Fiddle player Martin Bell and drummer Martin Gilks are absent : (according to some dark rumour they refused to record new material) but this record does not suffer from their absence. No band stays the same for twenty years, nor does a good band write the same type of songs for it's whole career. Things move on. People change. And the world changes around us.

A lot of The Stuffies trademarks are here : crunchy guitars, acid lyrics, bile in spades (one song is even called "Bile Chant", which probably won't trouble the top five in a hurry), and great songs. The problem is that people will probably lambast the band for ditching The Magic Formula of 1991 and trying something different. The same Magic Formula that sees them saying "I preferred their earlier stuff before Fiddly joined" yet also sees them distrustful of this new, fiddleless rock approach. Some people fear change. Some people are never satisfied. Go back to the past for the future is coming.

If The Wonder Stuff had been making albums in the past eleven years, the raw, uncluttered songwriting style, and the lineup changes would've gone unnoticed. And nobody complains when most bands evolve over time. (In fact, for The Cult and The Cure, lineup changes are practically mandatory).

The biggest change is in the production. Since the recording sees the blooding of a new lineup, the record lacks the cohesive sense of a full, vibrant band playing together. Recent live shows and radio sessions have rectified this, but on this recording the band sound - only slightly - tentative.

Controversy has raged as to wether this is "The Wonder Stuff" or not. And the simple fact is that it is : it's not the same band that you may be familiar with, some of the faces may have changed, but the songs and the attitude are still the same.

The tangible X-Factor that characterises The Wonder Stuff is still here. It's still The Wonder Stuff, alright. Just maybe not quite the way you remember them. But that was then, this is now. Right here, right now. There is no place I'd rather be.
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1 of 1 people found the following review helpful
5.0 out of 5 stars Actually probably a four star....., 11 Jun. 2009
This review is from: Escape From Rubbish Island (Audio CD)
Well what to say?

Always a massive Stuffies fan, it has taken me an age to finally pick this one up. Due to unknown reasons I kept leaving this and leaving my collection one album short. I think a sudden urge occured after revisiting 2006's suspended by stars and i one-clicked to buy this one.

I have given it 5 stars in a vain mathematical hope to get the overall review to 4*'s which is where in my opinion it sits.

EFRI nods back to the rockier sounds of Hup and the ELGM but as another reviewer puts it, simply grown up.

A great album with few fillers this can sit comfortably with the other five studio albums. Not the best, but certainly no disgrace as other reviewers stuck in the past seem to proclaim.

Miles has continued to put out quality music throughout his career. The class just smashes through with records solo albums 'Not an Exit' and 'Catching....'

The guy is talent - and this album will do nicely. Saw him and Erica in Liverpool just recently doing the acoustic solo stuff - highly recommended if you can catch them near you.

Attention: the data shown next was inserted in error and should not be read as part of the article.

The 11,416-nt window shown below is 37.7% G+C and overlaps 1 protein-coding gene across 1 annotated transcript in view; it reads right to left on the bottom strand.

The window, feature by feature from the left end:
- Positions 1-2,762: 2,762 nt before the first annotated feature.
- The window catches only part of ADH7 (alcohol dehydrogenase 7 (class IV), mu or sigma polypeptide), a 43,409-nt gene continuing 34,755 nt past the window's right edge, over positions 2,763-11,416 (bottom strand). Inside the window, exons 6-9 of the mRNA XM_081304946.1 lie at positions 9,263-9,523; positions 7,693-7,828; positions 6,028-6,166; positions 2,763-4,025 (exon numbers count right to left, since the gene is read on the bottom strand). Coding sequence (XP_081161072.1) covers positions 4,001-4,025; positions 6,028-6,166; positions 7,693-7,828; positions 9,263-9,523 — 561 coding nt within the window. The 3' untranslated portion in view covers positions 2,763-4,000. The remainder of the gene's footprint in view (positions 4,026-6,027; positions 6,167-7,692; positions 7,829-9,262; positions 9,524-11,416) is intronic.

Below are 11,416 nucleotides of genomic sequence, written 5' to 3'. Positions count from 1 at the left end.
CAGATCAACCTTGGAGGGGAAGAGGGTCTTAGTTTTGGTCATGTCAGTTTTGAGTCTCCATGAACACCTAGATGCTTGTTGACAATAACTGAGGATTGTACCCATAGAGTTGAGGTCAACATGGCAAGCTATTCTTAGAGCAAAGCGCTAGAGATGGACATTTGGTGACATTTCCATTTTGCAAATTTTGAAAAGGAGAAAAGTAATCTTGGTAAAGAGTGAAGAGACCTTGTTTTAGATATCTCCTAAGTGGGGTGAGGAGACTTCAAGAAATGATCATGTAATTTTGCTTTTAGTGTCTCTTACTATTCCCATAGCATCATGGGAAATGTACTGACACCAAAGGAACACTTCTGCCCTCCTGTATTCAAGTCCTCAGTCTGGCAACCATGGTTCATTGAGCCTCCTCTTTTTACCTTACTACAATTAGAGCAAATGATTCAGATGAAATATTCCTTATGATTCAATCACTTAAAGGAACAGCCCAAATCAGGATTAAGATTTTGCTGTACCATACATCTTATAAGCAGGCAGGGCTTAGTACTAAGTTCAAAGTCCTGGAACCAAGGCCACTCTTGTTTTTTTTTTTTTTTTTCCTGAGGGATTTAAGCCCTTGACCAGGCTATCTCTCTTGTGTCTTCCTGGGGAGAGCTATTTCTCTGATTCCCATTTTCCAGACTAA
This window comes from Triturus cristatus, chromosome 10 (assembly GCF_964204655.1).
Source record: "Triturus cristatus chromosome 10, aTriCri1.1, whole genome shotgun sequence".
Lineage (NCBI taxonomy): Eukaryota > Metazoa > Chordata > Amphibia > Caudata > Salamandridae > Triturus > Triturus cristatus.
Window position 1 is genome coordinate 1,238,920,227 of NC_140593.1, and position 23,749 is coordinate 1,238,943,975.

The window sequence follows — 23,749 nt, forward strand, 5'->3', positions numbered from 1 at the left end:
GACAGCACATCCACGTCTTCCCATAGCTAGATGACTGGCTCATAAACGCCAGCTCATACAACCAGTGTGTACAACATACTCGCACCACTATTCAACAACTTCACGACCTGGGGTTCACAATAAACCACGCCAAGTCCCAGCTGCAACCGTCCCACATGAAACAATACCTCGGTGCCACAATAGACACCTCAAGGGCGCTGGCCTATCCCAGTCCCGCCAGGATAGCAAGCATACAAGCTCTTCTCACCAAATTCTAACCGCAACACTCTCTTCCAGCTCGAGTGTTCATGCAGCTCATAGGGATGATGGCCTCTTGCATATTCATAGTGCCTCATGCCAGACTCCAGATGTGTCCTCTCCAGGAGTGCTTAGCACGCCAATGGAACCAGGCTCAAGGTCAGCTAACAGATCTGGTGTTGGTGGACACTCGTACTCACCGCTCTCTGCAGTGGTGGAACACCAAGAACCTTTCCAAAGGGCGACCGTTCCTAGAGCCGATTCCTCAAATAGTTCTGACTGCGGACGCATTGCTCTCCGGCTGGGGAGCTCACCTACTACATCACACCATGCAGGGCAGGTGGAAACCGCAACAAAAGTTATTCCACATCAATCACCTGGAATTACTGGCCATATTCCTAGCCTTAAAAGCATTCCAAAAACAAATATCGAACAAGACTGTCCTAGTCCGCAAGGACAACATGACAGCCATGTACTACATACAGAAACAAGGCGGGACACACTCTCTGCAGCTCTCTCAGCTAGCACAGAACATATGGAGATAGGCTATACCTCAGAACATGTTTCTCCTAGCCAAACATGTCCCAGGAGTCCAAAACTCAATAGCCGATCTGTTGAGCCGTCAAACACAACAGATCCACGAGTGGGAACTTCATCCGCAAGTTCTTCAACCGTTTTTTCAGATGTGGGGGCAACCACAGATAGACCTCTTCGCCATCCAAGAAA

Buy this.
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7 of 8 people found the following review helpful
1.0 out of 5 stars It's not funny anymore, 15 Sept. 2005
This review is from: Escape From Rubbish Island (Audio CD)
As a stuffie fan, it pains me greatly to write this: Insipid. Uninspired. Not the Wonder Stuff. Miles' singing over the years has always been top drawer but this album belongs in the bottom drawer hidden under a pile of old socks. The Wonder Stuff were great but this amalgam of musicians definitely give them a bad name. Don't even think about buying this dross.
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1 of 1 people found the following review helpful
4.0 out of 5 stars Much maligned, misunderstood maybe?, 21 Oct. 2005
This review is from: Escape From Rubbish Island (Audio CD)
Hhhhmmm, I like this album, and yes I am a long time stuffies fan. Okay it is a little different to their earlier stuff, but hell 10 years have passed. The title track stands out because of it's scathing lyrics, it's certainly something I can relate to. A number of the tracks here do miss the mark, head count is weak, was I meant to be sorry and better get ready for a fist fight are solid but unspectacular. However another comic tradgedy is a very likable track and back to work rocks. despite reminding me of a certain celine dion song, loves ltd is also a cracking tune.

It may be on of the weakest wonder stuff albums but its still better than average.
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5 of 7 people found the following review helpful
4.0 out of 5 stars Welcome return whatever the line up, 4 Oct. 2004
By 
Mr. Graham Colebeck "gcolebeck" (Bournemouth, UK) - See all my reviews
(REAL NAME)   
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This review is from: Escape From Rubbish Island (Audio CD)
After a few reformed years plying their trade as an entertaining nostalgia act, Miles Hunt, Malc Treece and some new faces are back with new material. There's been a lot said about the fall-out with original drummer Gilksy and fiddle player Martin Bell - but line-ups change and still produce good quality material, you only have to look at the Rolling Stones, the Byrds, The Beach Boys and many many more.